NetHomeless

Legislative Update: Keeping Historic Housing Funds in the Build Back Better Act

We’re at a pivotal moment in housing and homelessness: an opportunity that those of us in the field have never seen before. A largely artificial deadline for agreeing to a major one-time spending bill – the Build Back Better Act – has come and gone. The initial version of the Act includes major investments for housing. Ensuring that these funds are kept in the final bill is going to be an all-hands-on-deck effort.

The bill is also referred to as the “reconciliation” bill because it is proceeding through the Congressional budget reconciliation process: it only needs 50 Senate votes to pass, and isn’t subject to filibuster. It will likely receive no Republican supports, so will need support from all 50 Democratic Senators.

Leaders in Congress and the White House are confident that an agreement can be reached among all Democrats in Congress to support such a bill, and are talking about a new timeline to finish the package by the end of October.

Will housing for Americans with the lowest incomes be a significant part of the bill?

That depends, largely on how important decision-makers think it is to the American people.

Here’s what’s going on.

Where the Build Back Better Act Stands

Last week there was a big push to finish the Build Back Better bill before the House went on recess, but there is still disagreement among Democrats about the size and content of the package.

Some of Democratic Senators have insisted that the overall size of the bill be substantially smaller, and President Biden has indicated that a smaller bill is the likely outcome – perhaps half the size of the House Committee bill. A new goal has been set: to finish the Build Back Better bill and pass it along with the bipartisan infrastructure bill by the end of October.

What’s in the Bill?

The current version of the bill, created by House Committees, would spend approximately $3.5 trillion on a range of priorities, including $327 billion for a wide range of housing spending, although it’s expected that the size of the bill will shrink.

Here are the major investments currently on the table for housing for people whose incomes are lowest and are homeless, or at serious risk of homelessness:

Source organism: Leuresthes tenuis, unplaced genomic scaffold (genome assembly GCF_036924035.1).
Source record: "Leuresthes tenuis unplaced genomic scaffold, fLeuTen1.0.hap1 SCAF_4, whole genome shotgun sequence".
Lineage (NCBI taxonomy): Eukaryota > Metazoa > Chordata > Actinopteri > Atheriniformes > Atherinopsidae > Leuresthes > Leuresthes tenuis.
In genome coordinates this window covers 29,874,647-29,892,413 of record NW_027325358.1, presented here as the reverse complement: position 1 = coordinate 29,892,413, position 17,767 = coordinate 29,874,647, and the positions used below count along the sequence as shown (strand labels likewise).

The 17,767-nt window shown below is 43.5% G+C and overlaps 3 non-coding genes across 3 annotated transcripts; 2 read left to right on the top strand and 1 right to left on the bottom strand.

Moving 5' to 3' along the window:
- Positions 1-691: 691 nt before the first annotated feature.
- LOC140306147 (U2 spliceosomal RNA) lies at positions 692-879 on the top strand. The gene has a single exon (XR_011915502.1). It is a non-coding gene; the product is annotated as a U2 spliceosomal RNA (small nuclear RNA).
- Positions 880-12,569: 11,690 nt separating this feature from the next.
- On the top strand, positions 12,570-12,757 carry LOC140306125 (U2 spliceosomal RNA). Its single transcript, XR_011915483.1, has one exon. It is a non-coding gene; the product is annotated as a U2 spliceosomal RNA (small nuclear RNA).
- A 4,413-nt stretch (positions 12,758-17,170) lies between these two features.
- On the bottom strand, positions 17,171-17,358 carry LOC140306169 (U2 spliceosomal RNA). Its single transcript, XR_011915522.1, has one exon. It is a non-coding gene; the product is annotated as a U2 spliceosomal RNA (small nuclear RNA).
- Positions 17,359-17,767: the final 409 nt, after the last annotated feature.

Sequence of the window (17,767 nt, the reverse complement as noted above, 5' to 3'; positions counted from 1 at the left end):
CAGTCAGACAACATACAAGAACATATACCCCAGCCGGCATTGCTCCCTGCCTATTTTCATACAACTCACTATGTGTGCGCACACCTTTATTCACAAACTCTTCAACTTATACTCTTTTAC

• $90 billion for permanent rental assistance ($75 billion for vouchers, $15 billion for project-based rental assistance, together enough over ten years to make this help available to one million additional households).
  • $80 billion for public housing repair and renovation, to prevent deeply affordable units from going offline.
  • $37 billion for the National Housing Trust Fund, to build new units that will be affordable to people with extremely low incomes or who have a vouchers.

It is separate from the “bipartisan infrastructure bill,” which contains nothing for housing or other priorities related to homelessness. It now appears that both those bills will be considered as a package at the request of the White House.

What You Can Do

While discussions about the overall size of the bill are ongoing, fights among Democrats have already started over what to cut from the House Committee bill. That is where you come in.

It is essential that every Member of Congress hears that their constituents care deeply about resources being on the table so that homeless people and others with the very lowest incomes can get help paying rent.

Together, these provisions would have an enormous impact on homelessness and housing instability for people with the lowest incomes. The rental assistance, in particular, would be a serious move toward President Biden’s campaign platform proposal for universal housing choice vouchers. If this funding were to pass, it would be a big step toward a future where everyone eligible receives help with housing, rather than a spot on a waiting list.

It’s a Marathon, Not a Sprint

Congressional Democrats and the White House will be making decisions every day about which items to drop as they negotiate over the Build Back Better bill. Last week, advocates had a big impact on keeping these housing priorities in the bill. Since then, housing appeared more regularly in statements by people from Congress and the Administration about the bill’s impacts.

Your advocacy will need to continue, with a steady drumbeat: All the different kinds of help in the Build Back Better Act will only be effective if people have stable housing. Nobody wants people living on the streets, and the only way to change that is to make permanent rents subsidies available, along with, in many communities, more apartments where they can be used.

The Alliance, along with other national advocacy organizations, have been reaching out to advocates around the country to make sure that Congress knows that people care about housing. Please sign up for advocacy alerts, and be in touch if you want to get more involved with the Alliance’s targeted advocacy efforts.

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